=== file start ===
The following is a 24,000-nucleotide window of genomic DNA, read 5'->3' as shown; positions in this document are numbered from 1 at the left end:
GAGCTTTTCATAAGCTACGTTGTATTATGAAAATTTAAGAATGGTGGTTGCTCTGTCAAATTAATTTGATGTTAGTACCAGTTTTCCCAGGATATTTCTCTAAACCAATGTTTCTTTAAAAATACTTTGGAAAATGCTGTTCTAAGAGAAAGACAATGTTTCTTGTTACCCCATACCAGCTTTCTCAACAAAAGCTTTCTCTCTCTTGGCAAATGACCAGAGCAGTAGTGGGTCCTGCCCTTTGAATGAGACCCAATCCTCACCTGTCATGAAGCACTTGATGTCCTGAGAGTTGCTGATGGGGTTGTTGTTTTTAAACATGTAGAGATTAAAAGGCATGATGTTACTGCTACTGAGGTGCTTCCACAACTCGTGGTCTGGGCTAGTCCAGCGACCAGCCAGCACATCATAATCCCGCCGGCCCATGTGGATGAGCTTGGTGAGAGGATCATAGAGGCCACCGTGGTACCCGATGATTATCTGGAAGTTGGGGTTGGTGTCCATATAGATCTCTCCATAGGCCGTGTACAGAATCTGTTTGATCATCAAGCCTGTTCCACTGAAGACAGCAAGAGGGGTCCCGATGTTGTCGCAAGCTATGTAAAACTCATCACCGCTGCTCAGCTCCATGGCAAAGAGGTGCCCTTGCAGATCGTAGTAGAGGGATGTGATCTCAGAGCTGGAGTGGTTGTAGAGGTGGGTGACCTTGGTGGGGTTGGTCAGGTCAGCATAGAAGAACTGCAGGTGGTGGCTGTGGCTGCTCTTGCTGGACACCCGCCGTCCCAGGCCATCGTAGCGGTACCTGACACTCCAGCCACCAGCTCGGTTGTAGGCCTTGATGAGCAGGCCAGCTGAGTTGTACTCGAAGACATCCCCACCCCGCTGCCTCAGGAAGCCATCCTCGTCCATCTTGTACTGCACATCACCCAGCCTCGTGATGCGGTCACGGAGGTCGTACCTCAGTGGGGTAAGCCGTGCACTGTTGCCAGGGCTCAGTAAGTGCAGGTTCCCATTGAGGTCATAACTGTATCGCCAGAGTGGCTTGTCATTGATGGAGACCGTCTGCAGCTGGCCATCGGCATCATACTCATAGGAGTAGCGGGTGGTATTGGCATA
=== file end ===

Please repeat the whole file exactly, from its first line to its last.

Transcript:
The following is a 24,000-nucleotide window of genomic DNA, read 5'->3' as shown; positions in this document are numbered from 1 at the left end:
GAGCTTTTCATAAGCTACGTTGTATTATGAAAATTTAAGAATGGTGGTTGCTCTGTCAAATTAATTTGATGTTAGTACCAGTTTTCCCAGGATATTTCTCTAAACCAATGTTTCTTTAAAAATACTTTGGAAAATGCTGTTCTAAGAGAAAGACAATGTTTCTTGTTACCCCATACCAGCTTTCTCAACAAAAGCTTTCTCTCTCTTGGCAAATGACCAGAGCAGTAGTGGGTCCTGCCCTTTGAATGAGACCCAATCCTCACCTGTCATGAAGCACTTGATGTCCTGAGAGTTGCTGATGGGGTTGTTGTTTTTAAACATGTAGAGATTAAAAGGCATGATGTTACTGCTACTGAGGTGCTTCCACAACTCGTGGTCTGGGCTAGTCCAGCGACCAGCCAGCACATCATAATCCCGCCGGCCCATGTGGATGAGCTTGGTGAGAGGATCATAGAGGCCACCGTGGTACCCGATGATTATCTGGAAGTTGGGGTTGGTGTCCATATAGATCTCTCCATAGGCCGTGTACAGAATCTGTTTGATCATCAAGCCTGTTCCACTGAAGACAGCAAGAGGGGTCCCGATGTTGTCGCAAGCTATGTAAAACTCATCACCGCTGCTCAGCTCCATGGCAAAGAGGTGCCCTTGCAGATCGTAGTAGAGGGATGTGATCTCAGAGCTGGAGTGGTTGTAGAGGTGGGTGACCTTGGTGGGGTTGGTCAGGTCAGCATAGAAGAACTGCAGGTGGTGGCTGTGGCTGCTCTTGCTGGACACCCGCCGTCCCAGGCCATCGTAGCGGTACCTGACACTCCAGCCACCAGCTCGGTTGTAGGCCTTGATGAGCAGGCCAGCTGAGTTGTACTCGAAGACATCCCCACCCCGCTGCCTCAGGAAGCCATCCTCGTCCATCTTGTACTGCACATCACCCAGCCTCGTGATGCGGTCACGGAGGTCGTACCTCAGTGGGGTAAGCCGTGCACTGTTGCCAGGGCTCAGTAAGTGCAGGTTCCCATTGAGGTCATAACTGTATCGCCAGAGTGGCTTGTCATTGATGGAGACCGTCTGCAGCTGGCCATCGGCATCATACTCATAGGAGTAGCGGGTGGTATTGGCATA